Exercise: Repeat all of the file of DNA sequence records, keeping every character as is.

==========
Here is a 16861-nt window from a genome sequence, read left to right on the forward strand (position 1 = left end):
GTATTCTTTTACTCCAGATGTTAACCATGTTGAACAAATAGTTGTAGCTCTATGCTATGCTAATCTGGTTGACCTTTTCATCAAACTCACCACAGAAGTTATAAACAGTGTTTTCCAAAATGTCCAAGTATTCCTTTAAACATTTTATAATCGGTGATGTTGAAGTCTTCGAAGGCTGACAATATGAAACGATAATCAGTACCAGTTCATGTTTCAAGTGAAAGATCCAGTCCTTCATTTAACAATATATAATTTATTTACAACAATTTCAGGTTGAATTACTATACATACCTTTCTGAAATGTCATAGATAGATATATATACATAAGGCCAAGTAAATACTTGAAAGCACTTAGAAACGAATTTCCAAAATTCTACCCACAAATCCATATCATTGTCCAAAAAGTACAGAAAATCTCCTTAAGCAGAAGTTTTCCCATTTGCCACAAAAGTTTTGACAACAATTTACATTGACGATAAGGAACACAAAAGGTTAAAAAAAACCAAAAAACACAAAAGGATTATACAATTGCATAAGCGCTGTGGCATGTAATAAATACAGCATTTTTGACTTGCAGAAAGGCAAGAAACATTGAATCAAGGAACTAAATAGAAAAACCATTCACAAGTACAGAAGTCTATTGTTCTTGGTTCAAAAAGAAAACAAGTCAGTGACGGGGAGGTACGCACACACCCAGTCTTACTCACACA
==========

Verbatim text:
Here is a 16861-nt window from a genome sequence, read left to right on the forward strand (position 1 = left end):
GTATTCTTTTACTCCAGATGTTAACCATGTTGAACAAATAGTTGTAGCTCTATGCTATGCTAATCTGGTTGACCTTTTCATCAAACTCACCACAGAAGTTATAAACAGTGTTTTCCAAAATGTCCAAGTATTCCTTTAAACATTTTATAATCGGTGATGTTGAAGTCTTCGAAGGCTGACAATATGAAACGATAATCAGTACCAGTTCATGTTTCAAGTGAAAGATCCAGTCCTTCATTTAACAATATATAATTTATTTACAACAATTTCAGGTTGAATTACTATACATACCTTTCTGAAATGTCATAGATAGATATATATACATAAGGCCAAGTAAATACTTGAAAGCACTTAGAAACGAATTTCCAAAATTCTACCCACAAATCCATATCATTGTCCAAAAAGTACAGAAAATCTCCTTAAGCAGAAGTTTTCCCATTTGCCACAAAAGTTTTGACAACAATTTACATTGACGATAAGGAACACAAAAGGTTAAAAAAAACCAAAAAACACAAAAGGATTATACAATTGCATAAGCGCTGTGGCATGTAATAAATACAGCATTTTTGACTTGCAGAAAGGCAAGAAACATTGAATCAAGGAACTAAATAGAAAAACCATTCACAAGTACAGAAGTCTATTGTTCTTGGTTCAAAAAGAAAACAAGTCAGTGACGGGGAGGTACGCACACACCCAGTCTTACTCACACA